Do not conform to the pattern of this world, but be transformed by the renewing of your mind. Then you will be able to test and approve what God’s will is–his good, pleasing and perfect will. ~ Romans 12:2
I saw a post today on the importance of teaching non-violence in schools. However, when we think of this topic, we tend to limit it to one aspect of violence which is the result of extroverted efforts to hurt others. For some of us, there becomes a subtle fear of making any kind of wave or possessing any kind of power (whether individually or on a collective level). It can create in some of us a feeling of powerlessness. In others it may create a feeling of superiority: i.e., those people are evil and violent and I’m not evil or violent so I’m good. This is a form of psychological splitting, which I’m not even saying I don’t do this, because most of us do this at some level.
If we are all split to some degree then wouldn’t the solution lie with mending the split? In order words, wouldn’t it lie with finding the middle path between abusing our power versus giving it away (or being an enabler)? Sure we can teach children not to be violent, but as a someone who was abused as a child, and pretty violently, there is a subtle message in society that kids who are victims of violence learn very well and the message is, “Violence happens, but you have to keep your mouth shut, always be good, protect your abuser, never assert or have your own power, etc.”
Thus, we start to split. If we assert power we are an abuser, if we don’t we are the victim. Also, to completely understand violence, we need to understand that some people who become violent do so because they subconsciously would rather identify with an abuser (who was seen as strong) than a victim (who was seen as weak).
Polarities and The Effects They Manifest
While it is true that the importance of nonviolence should be taught in schools or through spiritual teachings, society, etc., there is an opposite polarity that needs to be addressed too–if we are to consider the polarities in terms of power: taking or abusing power over others versus giving power away. Often, opposite polarities can serve to manifest the same fruits or consciousness that we are trying to avoid.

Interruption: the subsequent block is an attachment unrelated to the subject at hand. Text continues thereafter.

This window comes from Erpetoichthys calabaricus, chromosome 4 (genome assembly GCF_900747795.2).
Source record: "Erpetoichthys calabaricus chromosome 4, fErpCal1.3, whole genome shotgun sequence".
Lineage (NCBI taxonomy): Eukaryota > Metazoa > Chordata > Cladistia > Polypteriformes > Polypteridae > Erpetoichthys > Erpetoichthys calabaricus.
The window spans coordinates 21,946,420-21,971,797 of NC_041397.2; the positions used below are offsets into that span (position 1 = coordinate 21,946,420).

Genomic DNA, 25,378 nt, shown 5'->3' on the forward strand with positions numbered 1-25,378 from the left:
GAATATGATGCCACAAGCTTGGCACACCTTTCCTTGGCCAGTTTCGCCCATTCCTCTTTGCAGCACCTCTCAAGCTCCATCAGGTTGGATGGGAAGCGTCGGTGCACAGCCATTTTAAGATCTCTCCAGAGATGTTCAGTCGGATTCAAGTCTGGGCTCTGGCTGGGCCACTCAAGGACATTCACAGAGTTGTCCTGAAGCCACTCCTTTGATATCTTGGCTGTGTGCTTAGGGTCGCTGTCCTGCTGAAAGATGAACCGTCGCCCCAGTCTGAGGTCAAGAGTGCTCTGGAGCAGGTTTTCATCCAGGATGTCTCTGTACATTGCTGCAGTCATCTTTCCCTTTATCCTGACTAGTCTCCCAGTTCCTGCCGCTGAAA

For example, teaching children (or adults) to focus too much on the acquisition can create the consciousness of lack. After all, it can teach us to strive externally in a way we never feel content with what we have or that we have or are enough. This, in a roundabout way, teaches lack. When it comes to what manifests from this consciousness, in trying to manifest so much abundance we inadvertently can manifest a lot of waste and depletion at the same time, not just of our own resources, time, money, and energy but of natures or whatever we need to pull from to create this “more” of something we want. This is because we have to take something or use something to get something, which a give and take process needs to be in balance or imbalance will be the result (not only do we have more excess in the world and affluence but also waste, depletion of resources, burn out, dehydration, etc.) This proves that opposite polarities, though antagonistic, can end up serving the same goal. While one polarity serves the goal to move away from, the other polarity can serve to create a behavior that may try to artificially overcompensate for the other polarity. If acted out in an extreme way, this will throw things out of balance.